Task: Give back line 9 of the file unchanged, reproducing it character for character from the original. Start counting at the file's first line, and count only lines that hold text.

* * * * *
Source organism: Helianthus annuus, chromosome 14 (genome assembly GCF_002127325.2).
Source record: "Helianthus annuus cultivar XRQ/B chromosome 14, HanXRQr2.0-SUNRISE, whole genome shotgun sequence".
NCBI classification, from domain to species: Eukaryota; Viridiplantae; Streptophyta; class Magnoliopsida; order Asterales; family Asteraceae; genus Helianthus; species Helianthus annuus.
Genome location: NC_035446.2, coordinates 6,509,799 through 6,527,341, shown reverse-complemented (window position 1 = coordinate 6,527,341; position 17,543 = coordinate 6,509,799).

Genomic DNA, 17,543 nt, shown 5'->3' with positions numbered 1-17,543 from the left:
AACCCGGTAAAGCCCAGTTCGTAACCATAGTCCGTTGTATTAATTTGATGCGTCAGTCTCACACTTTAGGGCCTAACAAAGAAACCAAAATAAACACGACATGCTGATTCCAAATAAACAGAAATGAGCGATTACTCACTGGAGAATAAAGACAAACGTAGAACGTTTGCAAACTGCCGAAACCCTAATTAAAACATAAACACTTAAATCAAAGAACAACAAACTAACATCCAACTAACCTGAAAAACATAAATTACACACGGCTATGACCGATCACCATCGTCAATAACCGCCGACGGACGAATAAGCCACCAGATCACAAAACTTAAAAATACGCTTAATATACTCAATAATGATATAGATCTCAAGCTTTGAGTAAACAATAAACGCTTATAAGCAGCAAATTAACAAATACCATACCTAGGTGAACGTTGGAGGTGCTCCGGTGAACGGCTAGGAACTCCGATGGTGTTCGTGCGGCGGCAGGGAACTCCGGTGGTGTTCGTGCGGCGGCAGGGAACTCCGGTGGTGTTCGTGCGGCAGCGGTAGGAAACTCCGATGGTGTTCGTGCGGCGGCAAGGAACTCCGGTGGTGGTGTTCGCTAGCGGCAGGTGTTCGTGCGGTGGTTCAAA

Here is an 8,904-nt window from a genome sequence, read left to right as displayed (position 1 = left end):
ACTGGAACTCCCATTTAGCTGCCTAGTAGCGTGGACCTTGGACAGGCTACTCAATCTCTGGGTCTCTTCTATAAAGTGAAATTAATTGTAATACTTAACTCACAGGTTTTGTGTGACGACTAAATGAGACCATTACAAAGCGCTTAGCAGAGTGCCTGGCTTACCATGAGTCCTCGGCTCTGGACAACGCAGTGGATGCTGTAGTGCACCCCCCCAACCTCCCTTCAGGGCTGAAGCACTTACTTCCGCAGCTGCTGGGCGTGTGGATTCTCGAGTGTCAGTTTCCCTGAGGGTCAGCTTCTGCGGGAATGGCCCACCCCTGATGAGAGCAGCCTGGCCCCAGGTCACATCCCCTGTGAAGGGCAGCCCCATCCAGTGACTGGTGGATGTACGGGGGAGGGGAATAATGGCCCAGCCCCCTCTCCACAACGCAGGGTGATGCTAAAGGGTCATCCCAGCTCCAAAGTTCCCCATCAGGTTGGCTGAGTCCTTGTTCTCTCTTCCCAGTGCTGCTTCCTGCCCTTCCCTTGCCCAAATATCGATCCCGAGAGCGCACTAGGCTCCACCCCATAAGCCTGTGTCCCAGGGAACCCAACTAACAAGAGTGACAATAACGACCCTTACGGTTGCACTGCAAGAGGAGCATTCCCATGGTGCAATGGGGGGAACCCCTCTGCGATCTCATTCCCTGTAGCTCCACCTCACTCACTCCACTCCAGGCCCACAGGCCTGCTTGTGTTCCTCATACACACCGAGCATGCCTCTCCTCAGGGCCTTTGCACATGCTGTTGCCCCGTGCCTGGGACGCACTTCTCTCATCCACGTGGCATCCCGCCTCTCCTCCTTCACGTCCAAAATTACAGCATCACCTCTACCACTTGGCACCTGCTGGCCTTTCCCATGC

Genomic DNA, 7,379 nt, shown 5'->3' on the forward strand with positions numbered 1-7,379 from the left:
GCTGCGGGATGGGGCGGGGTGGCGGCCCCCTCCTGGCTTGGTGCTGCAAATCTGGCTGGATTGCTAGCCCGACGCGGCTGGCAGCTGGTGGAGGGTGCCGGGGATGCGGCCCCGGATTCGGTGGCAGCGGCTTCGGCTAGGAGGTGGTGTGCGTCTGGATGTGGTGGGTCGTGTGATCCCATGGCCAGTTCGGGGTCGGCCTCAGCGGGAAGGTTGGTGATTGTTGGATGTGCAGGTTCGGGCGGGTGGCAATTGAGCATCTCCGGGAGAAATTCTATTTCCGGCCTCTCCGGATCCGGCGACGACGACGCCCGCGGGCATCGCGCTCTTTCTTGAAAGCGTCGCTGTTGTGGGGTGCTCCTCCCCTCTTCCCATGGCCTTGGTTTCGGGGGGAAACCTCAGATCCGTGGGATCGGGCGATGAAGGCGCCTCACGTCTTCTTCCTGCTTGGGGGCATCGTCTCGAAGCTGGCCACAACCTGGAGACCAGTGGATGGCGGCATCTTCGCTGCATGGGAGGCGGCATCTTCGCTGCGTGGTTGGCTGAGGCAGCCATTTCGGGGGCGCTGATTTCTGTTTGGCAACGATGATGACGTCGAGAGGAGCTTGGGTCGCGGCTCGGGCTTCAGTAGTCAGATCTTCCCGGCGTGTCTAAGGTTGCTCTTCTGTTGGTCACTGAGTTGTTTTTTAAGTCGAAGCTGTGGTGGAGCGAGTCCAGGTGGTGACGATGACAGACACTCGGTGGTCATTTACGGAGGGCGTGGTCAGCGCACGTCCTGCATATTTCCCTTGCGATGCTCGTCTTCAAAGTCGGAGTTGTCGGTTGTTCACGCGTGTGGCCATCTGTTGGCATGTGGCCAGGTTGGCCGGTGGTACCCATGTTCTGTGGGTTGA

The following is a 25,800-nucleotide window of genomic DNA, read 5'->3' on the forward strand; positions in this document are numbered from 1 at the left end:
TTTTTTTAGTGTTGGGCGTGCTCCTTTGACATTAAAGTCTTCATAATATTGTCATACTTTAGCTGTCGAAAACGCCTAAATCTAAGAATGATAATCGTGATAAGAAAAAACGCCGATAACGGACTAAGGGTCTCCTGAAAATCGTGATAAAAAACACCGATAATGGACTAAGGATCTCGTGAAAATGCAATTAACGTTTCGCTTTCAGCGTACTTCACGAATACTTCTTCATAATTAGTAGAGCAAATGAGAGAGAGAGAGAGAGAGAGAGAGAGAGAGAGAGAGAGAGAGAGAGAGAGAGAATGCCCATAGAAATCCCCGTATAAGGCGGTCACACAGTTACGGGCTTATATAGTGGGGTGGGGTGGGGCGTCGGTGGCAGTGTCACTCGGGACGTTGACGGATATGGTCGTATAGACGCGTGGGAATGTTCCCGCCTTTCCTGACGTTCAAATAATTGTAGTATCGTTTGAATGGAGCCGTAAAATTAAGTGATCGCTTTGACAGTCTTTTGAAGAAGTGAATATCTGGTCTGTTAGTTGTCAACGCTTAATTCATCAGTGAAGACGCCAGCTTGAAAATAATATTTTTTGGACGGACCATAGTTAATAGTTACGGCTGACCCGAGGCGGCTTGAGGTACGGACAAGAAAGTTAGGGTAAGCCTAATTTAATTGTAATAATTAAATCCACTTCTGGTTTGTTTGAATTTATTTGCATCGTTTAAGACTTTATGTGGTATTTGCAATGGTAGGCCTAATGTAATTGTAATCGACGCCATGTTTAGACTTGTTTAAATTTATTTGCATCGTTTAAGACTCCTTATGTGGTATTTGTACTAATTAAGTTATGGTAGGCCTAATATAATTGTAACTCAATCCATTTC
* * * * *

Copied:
Genomic DNA, 7,379 nt, shown 5'->3' on the forward strand with positions numbered 1-7,379 from the left: